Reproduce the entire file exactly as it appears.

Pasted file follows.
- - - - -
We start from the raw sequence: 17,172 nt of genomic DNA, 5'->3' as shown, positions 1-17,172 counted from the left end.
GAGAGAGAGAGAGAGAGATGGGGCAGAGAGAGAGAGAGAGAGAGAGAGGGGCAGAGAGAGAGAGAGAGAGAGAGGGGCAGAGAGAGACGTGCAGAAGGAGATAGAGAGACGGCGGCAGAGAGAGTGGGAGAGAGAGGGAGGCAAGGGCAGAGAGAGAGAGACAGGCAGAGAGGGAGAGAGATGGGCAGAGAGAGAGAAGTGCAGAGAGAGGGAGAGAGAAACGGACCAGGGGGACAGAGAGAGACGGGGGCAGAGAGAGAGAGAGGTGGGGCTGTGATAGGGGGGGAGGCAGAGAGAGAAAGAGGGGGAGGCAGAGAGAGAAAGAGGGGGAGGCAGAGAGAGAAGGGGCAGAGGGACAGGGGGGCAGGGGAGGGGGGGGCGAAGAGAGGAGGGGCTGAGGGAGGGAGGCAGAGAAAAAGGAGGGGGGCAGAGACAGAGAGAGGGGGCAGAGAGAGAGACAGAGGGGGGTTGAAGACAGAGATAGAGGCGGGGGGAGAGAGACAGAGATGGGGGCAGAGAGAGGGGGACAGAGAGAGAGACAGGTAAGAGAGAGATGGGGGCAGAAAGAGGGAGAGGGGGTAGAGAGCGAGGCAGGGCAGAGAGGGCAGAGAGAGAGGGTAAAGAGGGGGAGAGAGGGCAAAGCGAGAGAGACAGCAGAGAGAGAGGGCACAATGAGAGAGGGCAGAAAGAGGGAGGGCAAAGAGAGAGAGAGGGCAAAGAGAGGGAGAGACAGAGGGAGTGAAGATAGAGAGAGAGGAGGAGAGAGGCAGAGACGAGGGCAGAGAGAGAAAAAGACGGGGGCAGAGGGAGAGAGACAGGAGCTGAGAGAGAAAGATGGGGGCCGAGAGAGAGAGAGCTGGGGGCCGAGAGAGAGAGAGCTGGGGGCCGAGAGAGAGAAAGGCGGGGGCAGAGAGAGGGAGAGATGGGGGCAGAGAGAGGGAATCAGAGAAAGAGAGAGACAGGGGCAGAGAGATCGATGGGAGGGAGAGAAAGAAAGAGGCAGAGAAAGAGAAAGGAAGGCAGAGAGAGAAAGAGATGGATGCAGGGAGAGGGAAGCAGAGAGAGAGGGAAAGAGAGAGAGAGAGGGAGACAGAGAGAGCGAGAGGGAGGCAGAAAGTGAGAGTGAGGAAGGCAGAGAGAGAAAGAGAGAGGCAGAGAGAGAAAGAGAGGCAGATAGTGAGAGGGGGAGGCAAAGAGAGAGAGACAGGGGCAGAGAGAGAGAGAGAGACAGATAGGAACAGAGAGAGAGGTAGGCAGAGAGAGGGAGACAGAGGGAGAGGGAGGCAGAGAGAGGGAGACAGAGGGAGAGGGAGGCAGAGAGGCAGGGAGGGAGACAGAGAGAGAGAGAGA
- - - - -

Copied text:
We start from the raw sequence: 17,172 nt of genomic DNA, 5'->3' as shown, positions 1-17,172 counted from the left end.
GAGAGAGAGAGAGAGAGATGGGGCAGAGAGAGAGAGAGAGAGAGAGAGGGGCAGAGAGAGAGAGAGAGAGAGAGGGGCAGAGAGAGACGTGCAGAAGGAGATAGAGAGACGGCGGCAGAGAGAGTGGGAGAGAGAGGGAGGCAAGGGCAGAGAGAGAGAGACAGGCAGAGAGGGAGAGAGATGGGCAGAGAGAGAGAAGTGCAGAGAGAGGGAGAGAGAAACGGACCAGGGGGACAGAGAGAGACGGGGGCAGAGAGAGAGAGAGGTGGGGCTGTGATAGGGGGGGAGGCAGAGAGAGAAAGAGGGGGAGGCAGAGAGAGAAAGAGGGGGAGGCAGAGAGAGAAGGGGCAGAGGGACAGGGGGGCAGGGGAGGGGGGGGCGAAGAGAGGAGGGGCTGAGGGAGGGAGGCAGAGAAAAAGGAGGGGGGCAGAGACAGAGAGAGGGGGCAGAGAGAGAGACAGAGGGGGGTTGAAGACAGAGATAGAGGCGGGGGGAGAGAGACAGAGATGGGGGCAGAGAGAGGGGGACAGAGAGAGAGACAGGTAAGAGAGAGATGGGGGCAGAAAGAGGGAGAGGGGGTAGAGAGCGAGGCAGGGCAGAGAGGGCAGAGAGAGAGGGTAAAGAGGGGGAGAGAGGGCAAAGCGAGAGAGACAGCAGAGAGAGAGGGCACAATGAGAGAGGGCAGAAAGAGGGAGGGCAAAGAGAGAGAGAGGGCAAAGAGAGGGAGAGACAGAGGGAGTGAAGATAGAGAGAGAGGAGGAGAGAGGCAGAGACGAGGGCAGAGAGAGAAAAAGACGGGGGCAGAGGGAGAGAGACAGGAGCTGAGAGAGAAAGATGGGGGCCGAGAGAGAGAGAGCTGGGGGCCGAGAGAGAGAGAGCTGGGGGCCGAGAGAGAGAAAGGCGGGGGCAGAGAGAGGGAGAGATGGGGGCAGAGAGAGGGAATCAGAGAAAGAGAGAGACAGGGGCAGAGAGATCGATGGGAGGGAGAGAAAGAAAGAGGCAGAGAAAGAGAAAGGAAGGCAGAGAGAGAAAGAGATGGATGCAGGGAGAGGGAAGCAGAGAGAGAGGGAAAGAGAGAGAGAGAGGGAGACAGAGAGAGCGAGAGGGAGGCAGAAAGTGAGAGTGAGGAAGGCAGAGAGAGAAAGAGAGAGGCAGAGAGAGAAAGAGAGGCAGATAGTGAGAGGGGGAGGCAAAGAGAGAGAGACAGGGGCAGAGAGAGAGAGAGAGACAGATAGGAACAGAGAGAGAGGTAGGCAGAGAGAGGGAGACAGAGGGAGAGGGAGGCAGAGAGAGGGAGACAGAGGGAGAGGGAGGCAGAGAGGCAGGGAGGGAGACAGAGAGAGAGAGAGA